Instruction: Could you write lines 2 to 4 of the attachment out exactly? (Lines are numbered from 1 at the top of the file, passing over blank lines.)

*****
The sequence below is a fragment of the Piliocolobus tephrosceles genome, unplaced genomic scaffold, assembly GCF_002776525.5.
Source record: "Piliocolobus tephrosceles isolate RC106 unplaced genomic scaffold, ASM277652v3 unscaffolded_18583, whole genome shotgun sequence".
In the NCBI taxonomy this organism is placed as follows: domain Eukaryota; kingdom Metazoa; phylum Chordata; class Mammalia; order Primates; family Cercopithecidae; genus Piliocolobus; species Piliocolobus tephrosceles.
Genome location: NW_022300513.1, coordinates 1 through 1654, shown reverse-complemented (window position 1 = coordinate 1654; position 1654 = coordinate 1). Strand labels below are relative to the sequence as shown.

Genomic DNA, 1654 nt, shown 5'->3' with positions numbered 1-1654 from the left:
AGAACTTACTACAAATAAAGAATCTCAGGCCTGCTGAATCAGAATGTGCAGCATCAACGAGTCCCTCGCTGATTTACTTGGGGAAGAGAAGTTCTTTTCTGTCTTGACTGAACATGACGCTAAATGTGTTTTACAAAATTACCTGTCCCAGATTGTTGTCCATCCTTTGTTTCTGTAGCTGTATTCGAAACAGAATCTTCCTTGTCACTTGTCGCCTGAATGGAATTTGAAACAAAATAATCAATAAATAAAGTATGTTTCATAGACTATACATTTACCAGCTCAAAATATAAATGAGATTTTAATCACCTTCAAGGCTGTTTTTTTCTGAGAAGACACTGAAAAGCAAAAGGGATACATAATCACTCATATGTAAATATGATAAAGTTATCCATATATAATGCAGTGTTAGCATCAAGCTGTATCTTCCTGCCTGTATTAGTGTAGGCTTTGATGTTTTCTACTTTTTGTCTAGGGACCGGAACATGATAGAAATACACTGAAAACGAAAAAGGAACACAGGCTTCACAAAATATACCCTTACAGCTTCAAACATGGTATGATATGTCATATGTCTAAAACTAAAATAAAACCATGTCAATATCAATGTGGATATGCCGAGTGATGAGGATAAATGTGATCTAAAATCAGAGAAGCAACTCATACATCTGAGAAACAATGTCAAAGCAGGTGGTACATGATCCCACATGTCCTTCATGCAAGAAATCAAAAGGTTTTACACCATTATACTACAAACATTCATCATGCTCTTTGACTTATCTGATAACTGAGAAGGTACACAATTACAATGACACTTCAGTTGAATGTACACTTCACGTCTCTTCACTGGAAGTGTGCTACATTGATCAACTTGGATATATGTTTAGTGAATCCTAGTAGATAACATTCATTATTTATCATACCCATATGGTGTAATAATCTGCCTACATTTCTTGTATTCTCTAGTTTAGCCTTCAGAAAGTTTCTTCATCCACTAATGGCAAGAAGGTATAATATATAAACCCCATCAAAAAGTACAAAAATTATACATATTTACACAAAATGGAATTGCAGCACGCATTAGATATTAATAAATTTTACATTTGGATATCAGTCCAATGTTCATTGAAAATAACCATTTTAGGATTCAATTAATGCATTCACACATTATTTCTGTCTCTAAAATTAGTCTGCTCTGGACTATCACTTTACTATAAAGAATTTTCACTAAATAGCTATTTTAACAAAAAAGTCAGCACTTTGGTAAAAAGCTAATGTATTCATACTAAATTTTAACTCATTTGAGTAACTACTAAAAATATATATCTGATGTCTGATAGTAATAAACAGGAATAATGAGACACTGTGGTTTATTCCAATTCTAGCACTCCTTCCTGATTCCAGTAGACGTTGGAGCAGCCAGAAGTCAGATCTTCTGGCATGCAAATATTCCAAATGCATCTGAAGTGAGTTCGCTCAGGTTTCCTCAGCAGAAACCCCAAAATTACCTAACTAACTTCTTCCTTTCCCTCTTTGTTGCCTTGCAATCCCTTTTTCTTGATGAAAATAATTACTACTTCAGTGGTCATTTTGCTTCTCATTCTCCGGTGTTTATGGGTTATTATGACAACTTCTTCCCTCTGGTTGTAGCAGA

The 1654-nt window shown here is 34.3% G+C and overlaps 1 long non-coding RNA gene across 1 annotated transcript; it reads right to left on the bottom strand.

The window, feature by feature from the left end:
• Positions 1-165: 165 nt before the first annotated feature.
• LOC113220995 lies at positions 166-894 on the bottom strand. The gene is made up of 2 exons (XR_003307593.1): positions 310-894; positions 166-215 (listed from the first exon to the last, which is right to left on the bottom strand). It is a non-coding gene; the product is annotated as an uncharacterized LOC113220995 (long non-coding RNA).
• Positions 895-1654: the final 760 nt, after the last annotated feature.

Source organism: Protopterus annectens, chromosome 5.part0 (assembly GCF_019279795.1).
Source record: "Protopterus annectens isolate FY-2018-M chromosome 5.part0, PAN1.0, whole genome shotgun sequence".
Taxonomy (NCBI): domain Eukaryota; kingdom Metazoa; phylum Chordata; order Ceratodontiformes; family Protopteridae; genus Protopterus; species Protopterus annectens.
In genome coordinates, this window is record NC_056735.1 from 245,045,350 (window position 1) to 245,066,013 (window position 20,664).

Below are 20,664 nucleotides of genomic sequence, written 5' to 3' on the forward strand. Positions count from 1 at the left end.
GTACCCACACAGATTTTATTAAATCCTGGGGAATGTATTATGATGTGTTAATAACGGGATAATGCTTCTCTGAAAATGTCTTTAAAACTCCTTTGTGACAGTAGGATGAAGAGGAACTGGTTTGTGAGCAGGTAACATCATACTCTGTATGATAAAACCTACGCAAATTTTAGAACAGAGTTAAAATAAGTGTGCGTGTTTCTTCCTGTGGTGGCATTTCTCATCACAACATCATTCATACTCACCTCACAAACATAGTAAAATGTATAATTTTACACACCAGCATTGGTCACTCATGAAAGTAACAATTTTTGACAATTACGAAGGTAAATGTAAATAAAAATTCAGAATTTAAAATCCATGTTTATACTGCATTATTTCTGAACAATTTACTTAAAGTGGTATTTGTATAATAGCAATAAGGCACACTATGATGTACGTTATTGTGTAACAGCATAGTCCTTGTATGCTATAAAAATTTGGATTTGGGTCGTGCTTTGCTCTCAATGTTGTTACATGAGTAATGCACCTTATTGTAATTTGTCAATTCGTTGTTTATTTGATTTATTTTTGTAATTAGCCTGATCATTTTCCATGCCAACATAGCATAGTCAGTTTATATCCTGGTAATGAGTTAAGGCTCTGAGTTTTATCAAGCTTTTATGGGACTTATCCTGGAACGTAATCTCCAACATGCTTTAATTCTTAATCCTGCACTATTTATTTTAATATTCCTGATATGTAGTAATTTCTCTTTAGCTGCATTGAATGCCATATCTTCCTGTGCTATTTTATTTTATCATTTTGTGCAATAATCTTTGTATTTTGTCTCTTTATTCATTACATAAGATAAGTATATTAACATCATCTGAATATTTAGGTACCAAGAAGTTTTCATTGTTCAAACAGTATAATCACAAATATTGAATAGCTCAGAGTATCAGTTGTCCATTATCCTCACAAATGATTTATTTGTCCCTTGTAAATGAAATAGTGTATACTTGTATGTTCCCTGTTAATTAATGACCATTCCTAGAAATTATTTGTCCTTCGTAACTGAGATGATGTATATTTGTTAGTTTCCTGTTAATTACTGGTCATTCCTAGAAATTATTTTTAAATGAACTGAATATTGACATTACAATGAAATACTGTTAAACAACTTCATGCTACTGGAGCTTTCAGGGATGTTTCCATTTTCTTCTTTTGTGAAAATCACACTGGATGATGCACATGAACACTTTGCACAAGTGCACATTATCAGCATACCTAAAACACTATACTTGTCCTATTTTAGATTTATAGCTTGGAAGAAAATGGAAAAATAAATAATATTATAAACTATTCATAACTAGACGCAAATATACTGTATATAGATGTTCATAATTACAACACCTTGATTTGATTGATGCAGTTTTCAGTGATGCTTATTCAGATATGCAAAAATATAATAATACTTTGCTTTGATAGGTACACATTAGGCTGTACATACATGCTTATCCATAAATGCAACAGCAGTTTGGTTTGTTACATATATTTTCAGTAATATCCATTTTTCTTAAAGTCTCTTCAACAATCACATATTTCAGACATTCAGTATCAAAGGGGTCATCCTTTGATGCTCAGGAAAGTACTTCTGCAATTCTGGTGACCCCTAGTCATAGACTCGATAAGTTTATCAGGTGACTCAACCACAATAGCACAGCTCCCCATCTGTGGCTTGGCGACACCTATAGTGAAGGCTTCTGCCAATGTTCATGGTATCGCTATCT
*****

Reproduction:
Source record: "Piliocolobus tephrosceles isolate RC106 unplaced genomic scaffold, ASM277652v3 unscaffolded_18583, whole genome shotgun sequence".
In the NCBI taxonomy this organism is placed as follows: domain Eukaryota; kingdom Metazoa; phylum Chordata; class Mammalia; order Primates; family Cercopithecidae; genus Piliocolobus; species Piliocolobus tephrosceles.
Genome location: NW_022300513.1, coordinates 1 through 1654, shown reverse-complemented (window position 1 = coordinate 1654; position 1654 = coordinate 1). Strand labels below are relative to the sequence as shown.